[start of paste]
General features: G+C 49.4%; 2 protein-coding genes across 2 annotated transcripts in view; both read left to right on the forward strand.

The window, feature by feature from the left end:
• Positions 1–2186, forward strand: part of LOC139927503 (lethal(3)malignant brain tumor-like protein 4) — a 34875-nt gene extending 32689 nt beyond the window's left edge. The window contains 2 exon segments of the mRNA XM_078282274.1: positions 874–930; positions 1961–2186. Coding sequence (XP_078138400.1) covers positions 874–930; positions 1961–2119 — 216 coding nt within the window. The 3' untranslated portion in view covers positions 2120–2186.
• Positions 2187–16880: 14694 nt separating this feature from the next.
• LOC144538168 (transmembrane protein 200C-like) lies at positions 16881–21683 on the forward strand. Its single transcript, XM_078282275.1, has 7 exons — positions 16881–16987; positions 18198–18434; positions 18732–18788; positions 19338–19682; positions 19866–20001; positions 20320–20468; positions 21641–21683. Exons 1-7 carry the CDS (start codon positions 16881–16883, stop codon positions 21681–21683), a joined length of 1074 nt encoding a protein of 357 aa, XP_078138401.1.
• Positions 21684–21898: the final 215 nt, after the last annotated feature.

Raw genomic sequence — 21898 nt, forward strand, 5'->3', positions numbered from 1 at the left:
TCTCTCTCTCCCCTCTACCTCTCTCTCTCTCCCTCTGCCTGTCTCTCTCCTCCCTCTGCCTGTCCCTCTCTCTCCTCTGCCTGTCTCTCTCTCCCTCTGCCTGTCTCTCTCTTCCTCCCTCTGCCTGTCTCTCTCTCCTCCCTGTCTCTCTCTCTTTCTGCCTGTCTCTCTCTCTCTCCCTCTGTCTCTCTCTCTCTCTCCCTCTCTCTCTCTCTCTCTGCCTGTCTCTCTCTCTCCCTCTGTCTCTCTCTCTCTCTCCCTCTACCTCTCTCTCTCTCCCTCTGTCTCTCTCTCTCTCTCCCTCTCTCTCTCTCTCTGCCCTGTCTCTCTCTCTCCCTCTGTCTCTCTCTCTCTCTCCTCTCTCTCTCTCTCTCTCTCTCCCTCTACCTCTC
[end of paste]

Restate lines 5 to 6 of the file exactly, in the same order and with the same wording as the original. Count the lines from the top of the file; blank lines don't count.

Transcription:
• LOC144538168 (transmembrane protein 200C-like) lies at positions 16881–21683 on the forward strand. Its single transcript, XM_078282275.1, has 7 exons — positions 16881–16987; positions 18198–18434; positions 18732–18788; positions 19338–19682; positions 19866–20001; positions 20320–20468; positions 21641–21683. Exons 1-7 carry the CDS (start codon positions 16881–16883, stop codon positions 21681–21683), a joined length of 1074 nt encoding a protein of 357 aa, XP_078138401.1.
• Positions 21684–21898: the final 215 nt, after the last annotated feature.